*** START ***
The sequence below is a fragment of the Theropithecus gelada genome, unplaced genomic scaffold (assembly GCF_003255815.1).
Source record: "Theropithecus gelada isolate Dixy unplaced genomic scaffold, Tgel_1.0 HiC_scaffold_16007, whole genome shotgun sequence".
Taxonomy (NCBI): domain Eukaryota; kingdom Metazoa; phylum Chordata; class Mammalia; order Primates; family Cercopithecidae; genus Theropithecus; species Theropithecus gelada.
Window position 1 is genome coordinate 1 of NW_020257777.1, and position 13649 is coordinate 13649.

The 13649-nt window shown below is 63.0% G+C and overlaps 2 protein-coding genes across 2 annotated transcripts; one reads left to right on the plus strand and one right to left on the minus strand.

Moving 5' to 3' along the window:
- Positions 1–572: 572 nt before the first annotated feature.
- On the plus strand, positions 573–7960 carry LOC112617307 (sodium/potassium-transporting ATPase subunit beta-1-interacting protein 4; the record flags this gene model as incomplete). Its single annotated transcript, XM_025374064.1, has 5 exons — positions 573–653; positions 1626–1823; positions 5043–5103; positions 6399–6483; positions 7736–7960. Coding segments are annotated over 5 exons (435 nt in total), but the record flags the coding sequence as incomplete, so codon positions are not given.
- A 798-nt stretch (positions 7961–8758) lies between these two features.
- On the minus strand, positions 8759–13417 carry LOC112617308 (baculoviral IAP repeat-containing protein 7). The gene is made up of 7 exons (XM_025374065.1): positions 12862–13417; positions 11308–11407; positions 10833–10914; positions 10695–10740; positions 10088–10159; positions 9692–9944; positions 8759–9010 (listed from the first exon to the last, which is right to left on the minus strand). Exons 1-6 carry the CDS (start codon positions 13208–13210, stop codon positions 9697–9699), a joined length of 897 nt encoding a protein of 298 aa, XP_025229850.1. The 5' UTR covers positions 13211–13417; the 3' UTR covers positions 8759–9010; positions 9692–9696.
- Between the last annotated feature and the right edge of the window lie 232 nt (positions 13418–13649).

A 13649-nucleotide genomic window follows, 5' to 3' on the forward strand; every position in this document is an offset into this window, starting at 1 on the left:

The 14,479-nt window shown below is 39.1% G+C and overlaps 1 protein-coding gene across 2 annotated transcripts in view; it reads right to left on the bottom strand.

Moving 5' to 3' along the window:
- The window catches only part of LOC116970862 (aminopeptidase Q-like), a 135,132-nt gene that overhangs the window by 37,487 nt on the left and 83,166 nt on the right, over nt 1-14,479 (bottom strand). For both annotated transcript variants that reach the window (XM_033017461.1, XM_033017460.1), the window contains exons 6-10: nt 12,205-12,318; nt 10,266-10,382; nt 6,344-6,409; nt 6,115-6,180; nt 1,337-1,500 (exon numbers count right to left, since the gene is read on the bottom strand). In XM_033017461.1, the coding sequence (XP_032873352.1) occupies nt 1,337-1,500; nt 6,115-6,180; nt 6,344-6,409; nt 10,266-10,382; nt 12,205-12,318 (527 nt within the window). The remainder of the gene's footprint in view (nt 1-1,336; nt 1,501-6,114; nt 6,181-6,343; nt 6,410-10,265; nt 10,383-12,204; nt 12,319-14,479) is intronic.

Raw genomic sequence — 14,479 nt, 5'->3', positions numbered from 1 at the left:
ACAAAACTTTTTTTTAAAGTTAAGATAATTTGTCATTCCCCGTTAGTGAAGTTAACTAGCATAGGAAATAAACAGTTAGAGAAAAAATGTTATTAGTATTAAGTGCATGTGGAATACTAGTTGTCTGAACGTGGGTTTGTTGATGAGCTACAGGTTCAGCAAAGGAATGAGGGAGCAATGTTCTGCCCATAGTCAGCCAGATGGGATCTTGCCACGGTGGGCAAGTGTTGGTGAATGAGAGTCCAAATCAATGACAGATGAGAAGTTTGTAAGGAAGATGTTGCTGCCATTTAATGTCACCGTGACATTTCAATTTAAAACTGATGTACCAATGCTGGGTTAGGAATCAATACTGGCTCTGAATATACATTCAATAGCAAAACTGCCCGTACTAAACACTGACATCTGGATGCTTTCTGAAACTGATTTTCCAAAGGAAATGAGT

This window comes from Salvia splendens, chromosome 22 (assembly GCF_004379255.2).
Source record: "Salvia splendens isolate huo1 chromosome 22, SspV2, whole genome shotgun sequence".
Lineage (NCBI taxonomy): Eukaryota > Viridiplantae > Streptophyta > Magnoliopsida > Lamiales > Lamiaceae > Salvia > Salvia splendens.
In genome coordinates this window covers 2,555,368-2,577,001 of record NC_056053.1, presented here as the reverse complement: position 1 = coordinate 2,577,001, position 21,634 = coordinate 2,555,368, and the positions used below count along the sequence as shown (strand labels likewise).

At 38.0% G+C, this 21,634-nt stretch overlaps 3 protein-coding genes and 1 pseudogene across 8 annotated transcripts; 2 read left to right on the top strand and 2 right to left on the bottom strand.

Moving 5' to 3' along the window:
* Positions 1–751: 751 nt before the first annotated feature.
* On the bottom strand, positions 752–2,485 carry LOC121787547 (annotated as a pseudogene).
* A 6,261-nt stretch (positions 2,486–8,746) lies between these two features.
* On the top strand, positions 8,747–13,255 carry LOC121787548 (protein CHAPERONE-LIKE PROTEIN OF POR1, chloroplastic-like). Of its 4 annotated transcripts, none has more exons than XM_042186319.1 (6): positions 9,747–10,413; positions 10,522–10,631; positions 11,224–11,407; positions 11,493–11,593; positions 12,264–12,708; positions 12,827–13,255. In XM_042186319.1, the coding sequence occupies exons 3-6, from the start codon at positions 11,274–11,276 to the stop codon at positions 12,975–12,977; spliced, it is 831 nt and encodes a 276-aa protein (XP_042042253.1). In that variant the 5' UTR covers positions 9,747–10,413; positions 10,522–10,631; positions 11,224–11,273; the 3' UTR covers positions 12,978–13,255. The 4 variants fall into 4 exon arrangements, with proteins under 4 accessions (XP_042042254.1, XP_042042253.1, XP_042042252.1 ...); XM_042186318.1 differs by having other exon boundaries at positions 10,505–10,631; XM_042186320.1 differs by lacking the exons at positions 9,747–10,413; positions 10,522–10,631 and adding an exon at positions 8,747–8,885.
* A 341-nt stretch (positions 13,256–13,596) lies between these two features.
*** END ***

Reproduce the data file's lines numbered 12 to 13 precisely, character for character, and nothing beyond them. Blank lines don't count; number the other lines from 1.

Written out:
A 13649-nucleotide genomic window follows, 5' to 3' on the forward strand; every position in this document is an offset into this window, starting at 1 on the left:

The 14,479-nt window shown below is 39.1% G+C and overlaps 1 protein-coding gene across 2 annotated transcripts in view; it reads right to left on the bottom strand.